New way of predicting dominant seasonal flu strain

November 15, 2010, Rice University

Rice University scientists have found a way to predict rapidly whether a new strain of the influenza virus should be included in the annual seasonal flu vaccine. While it sometimes takes new flu strains up to three years to become dominant worldwide, the new method can predict whether they will become dominant as little as two weeks after the sequence first appears in the GenBank database, the National Institutes of Health's collection of all publicly available DNA sequences.

"We studied a new strain of the virus that evolved in British Columbia in the middle of March 2009," said Michael Deem, co-author of a new study featured on the cover of the Dec. 12 issue of Protein Engineering Design and Selection. "By the end of March, just about two weeks after it came out, we could detect that it would become the dominant strain of H3N2 in 2009. By contrast, it wasn't detectable as a novel strain by the standard methods that the World Health Organization uses until July or the middle of August."

It takes several months to produce the millions of doses of needed each year, and officials at the (WHO) use a combination of statistical methods and animal tests to choose the following year's formula.

Just a month before the British Columbia strain was first recorded in GenBank, the WHO had made its recommendations for the annual 2009-2010 vaccine. While the biggest flu story of 2009 was the H1N1 pandemic that began in Mexico and spread rapidly worldwide, the British Columbia strain went on to become the dominant variant of H3N2 the following year. Because it was significantly different from the H3N2 strain that had been included in the seasonal vaccine for that year, the vaccine's efficacy against British Columbia was estimated at about 20 percent.

"It's not that we could have predicted that British Columbia would have emerged out of thin air, but once it had emerged, our method could detect the signature of its eventual dominance with a very limited amount of sequence data," said Deem, the John W. Cox Professor in Biochemical and Genetic Engineering and professor of physics and astronomy at Rice.

Deem and study co-author Jiankui He, a graduate student in physics and astronomy, developed a mathematical method that used freely available genetic profiles of new flu strains to predict whether a strain will become dominant. Using the method, they examined the H3N2 for the past 14 years and made their own predictions based on the available data in GenBank, where public health officials post all the latest genetic sequences of new strains.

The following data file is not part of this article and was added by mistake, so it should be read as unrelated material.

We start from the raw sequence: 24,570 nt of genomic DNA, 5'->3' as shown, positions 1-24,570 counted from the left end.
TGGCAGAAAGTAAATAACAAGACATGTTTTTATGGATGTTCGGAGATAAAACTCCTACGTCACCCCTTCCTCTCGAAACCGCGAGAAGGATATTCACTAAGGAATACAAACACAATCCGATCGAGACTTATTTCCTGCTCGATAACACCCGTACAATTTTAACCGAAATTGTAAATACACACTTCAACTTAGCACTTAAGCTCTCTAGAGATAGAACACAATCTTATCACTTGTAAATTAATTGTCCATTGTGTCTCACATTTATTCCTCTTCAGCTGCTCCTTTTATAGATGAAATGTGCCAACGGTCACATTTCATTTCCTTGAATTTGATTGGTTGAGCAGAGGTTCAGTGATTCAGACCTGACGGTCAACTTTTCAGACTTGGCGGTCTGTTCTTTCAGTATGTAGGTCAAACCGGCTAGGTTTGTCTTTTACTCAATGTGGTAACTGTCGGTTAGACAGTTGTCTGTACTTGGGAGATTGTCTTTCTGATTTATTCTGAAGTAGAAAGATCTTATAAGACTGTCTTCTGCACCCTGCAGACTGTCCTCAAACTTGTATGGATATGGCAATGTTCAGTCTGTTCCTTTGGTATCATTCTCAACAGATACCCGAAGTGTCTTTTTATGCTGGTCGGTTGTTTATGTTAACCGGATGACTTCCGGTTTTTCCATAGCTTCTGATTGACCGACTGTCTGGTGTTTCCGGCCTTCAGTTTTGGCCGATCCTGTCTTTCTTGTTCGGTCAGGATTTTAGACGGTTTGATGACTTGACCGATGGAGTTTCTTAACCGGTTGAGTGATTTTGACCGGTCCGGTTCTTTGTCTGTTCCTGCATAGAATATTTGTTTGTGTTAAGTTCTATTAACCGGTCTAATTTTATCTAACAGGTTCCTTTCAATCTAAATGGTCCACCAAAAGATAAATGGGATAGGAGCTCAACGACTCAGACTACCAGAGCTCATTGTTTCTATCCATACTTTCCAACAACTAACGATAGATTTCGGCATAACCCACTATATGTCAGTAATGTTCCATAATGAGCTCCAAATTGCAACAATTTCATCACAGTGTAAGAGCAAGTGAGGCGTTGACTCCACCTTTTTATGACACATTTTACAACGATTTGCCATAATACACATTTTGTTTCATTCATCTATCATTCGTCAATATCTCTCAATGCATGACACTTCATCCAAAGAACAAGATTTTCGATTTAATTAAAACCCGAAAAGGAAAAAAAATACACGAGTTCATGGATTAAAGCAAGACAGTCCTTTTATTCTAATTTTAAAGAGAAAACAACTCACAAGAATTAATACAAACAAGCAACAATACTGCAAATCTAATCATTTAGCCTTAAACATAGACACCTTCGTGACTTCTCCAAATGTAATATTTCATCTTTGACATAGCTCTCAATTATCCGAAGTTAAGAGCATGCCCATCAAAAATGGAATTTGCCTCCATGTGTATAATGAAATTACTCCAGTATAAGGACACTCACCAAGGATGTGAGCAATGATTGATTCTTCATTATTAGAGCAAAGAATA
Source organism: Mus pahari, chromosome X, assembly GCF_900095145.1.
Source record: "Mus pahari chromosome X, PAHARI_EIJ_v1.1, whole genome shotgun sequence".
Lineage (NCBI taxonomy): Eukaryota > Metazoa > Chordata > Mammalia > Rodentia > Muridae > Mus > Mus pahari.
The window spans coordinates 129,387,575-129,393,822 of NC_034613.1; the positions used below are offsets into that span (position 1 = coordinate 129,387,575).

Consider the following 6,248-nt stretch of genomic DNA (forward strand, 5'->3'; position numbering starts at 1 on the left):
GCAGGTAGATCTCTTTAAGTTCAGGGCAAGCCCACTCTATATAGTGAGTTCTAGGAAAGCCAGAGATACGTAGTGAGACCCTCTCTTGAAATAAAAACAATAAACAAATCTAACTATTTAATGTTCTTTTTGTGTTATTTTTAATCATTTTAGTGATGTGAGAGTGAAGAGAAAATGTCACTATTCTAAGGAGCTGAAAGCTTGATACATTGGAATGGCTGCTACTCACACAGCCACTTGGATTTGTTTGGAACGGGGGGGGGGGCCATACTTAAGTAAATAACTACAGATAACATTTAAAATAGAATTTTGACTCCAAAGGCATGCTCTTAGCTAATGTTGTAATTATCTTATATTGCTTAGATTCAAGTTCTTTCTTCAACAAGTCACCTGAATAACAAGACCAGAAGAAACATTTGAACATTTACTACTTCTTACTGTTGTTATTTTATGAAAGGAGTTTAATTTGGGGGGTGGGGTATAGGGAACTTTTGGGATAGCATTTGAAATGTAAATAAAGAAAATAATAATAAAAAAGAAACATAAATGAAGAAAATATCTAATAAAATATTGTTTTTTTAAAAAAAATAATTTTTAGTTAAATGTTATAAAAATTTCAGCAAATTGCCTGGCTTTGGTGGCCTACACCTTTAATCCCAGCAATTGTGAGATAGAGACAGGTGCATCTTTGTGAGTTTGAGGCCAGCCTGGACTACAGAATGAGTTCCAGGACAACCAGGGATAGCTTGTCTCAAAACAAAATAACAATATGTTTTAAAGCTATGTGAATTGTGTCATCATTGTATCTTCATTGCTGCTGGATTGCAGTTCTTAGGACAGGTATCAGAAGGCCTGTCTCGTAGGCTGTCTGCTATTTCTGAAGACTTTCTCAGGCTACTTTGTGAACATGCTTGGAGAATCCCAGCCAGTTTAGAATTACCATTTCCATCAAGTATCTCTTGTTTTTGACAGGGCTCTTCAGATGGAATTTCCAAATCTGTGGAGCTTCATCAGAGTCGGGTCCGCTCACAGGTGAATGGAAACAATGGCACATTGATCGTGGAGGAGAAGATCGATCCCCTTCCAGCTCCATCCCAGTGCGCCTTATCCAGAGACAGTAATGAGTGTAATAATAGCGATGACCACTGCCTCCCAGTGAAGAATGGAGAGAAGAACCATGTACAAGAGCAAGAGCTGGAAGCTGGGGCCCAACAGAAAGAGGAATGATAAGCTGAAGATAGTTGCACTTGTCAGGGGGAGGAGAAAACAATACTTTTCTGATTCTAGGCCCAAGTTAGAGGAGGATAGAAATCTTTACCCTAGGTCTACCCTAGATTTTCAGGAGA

Deem and He compared their predictions with the WHO's predictions from 1996 to 2010. They found their new method correctly predicted the dominant strain of H3N2 for most years, including three years -- 2002, 2003 and 2009 -- when the WHO vaccine was formulated with an H3N2 strain that turned out not to be the dominant strain that year.

The new method involves a statistical technique called multidimensional scaling that is used to create graphical plots of complex data in fields as diverse as marketing and physics. In their study, He and Deem used multidimensional scaling to create a graphical plot of amino acid sequence data for all strains of H3N2. They limited their study to a 329-amino-acid region of the virus that mutates regularly to avoid detection by immune system.

"Using multidimensional scaling, we project from those 329 dimensions to the two dimensions that contain the most information," Deem said. "We just plot all of the points as a function of two variables instead of listing all 329, which is too much information to work with. With the two-dimensional scaling, we have a workable problem and we still have enough information to see clusters of new strains that will eventually become dominant."

Deem said the results of the study suggests that public health officials could benefit by using the new method, which is both fast and inexpensive, in addition to the well-accepted methods that are currently used to formulate vaccine strain recommendations.

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